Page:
potential difference (voltage difference) is created and how much is
created. It’s a huge concept to understand that the changing of a magnetic
field can create voltage.
- Coulomb’s Law is one of the basic ideas of electricity in physics. The
law looks at the forces created between two charged objects. As distance
increases, the forces and electric fields decrease. This simple idea was
converted into a relatively simple formula. The force between the objects
can be positive or negative depending on whether the objects are attracted
to each other or repelled.
- Motion: In physics, motion is change of location or position of
an object with respect to time. Mechanical motion is of two types,
transitional ( linear ) and rotational ( spin).
- SPEED: The speed of a moving body is the rate at which it covers
distance i.e. the distance it covers per unit of time.
- VELOCITY: The distance covered by an object in a specified
direction in unit time interval is called velocity. The S.I. Unit of
velocity is m/s.
- ACCELERATION: When an object’s velocity changes, it accelerates.
Acceleration shows the change in velocity in a unit time. Velocity is
measured in meters per second, m/s, so acceleration is measured in (m/s)/s,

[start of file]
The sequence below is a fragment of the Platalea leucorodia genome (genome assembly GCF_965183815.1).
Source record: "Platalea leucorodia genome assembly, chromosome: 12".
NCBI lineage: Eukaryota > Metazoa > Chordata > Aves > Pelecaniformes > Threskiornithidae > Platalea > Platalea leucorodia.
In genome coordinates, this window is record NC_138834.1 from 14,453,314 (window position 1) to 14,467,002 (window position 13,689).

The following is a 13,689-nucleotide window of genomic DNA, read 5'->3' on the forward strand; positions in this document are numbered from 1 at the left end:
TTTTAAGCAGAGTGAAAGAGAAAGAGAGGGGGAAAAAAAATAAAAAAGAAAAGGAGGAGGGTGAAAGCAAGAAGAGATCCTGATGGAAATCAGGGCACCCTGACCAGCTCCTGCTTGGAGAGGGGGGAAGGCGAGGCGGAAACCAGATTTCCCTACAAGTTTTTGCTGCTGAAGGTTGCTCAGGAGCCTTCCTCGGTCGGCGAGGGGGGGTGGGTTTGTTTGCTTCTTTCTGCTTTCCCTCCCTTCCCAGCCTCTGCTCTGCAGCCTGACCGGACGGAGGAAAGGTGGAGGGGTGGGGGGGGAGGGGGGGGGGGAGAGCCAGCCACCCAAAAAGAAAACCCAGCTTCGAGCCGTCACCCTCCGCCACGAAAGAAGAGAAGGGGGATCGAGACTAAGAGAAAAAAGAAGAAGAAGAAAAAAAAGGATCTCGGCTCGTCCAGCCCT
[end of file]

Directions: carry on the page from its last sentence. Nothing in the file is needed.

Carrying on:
or m/s2, which can be both positive and negative. The symbol for
acceleration is a (boldface).
Newton’s Laws of Motion:
1. Newton’s First Law of Motion:
2. Newton’s Second Law of Motion:
- The acceleration of an object as produced by a net force is directly
proportional to the magnitude of the net force, in the same direction as the
net force, and inversely proportional to the mass of the object.
3. Newton’s Third Law of Motion:
- For every action, there is an equal and opposite reaction.
The statement means that in every interaction, there is a
pair of forces acting on the two interacting objects. The size of the forces
on the first object equals the size of the force on the second object. The
direction of the force on the first object is opposite to the direction of
the force on the second object. Forces always come in pairs - equal and
opposite action-reaction force pairs.
Properties of Matters:
According to kinetic theory of matter:
- molecules are in the state of continuous motion in all possible
directions and hence they posses kinetic energy which increases with the
gain of heat energy or rise in temperature,
- the molecules always attract each other,
- the force of attraction between the molecules decreases with the
increase in intermolecular spaces
- Sound is a form of energy and like all other energies, sound is not
visible to us. It produces a sensation of hearing when it reaches our ears.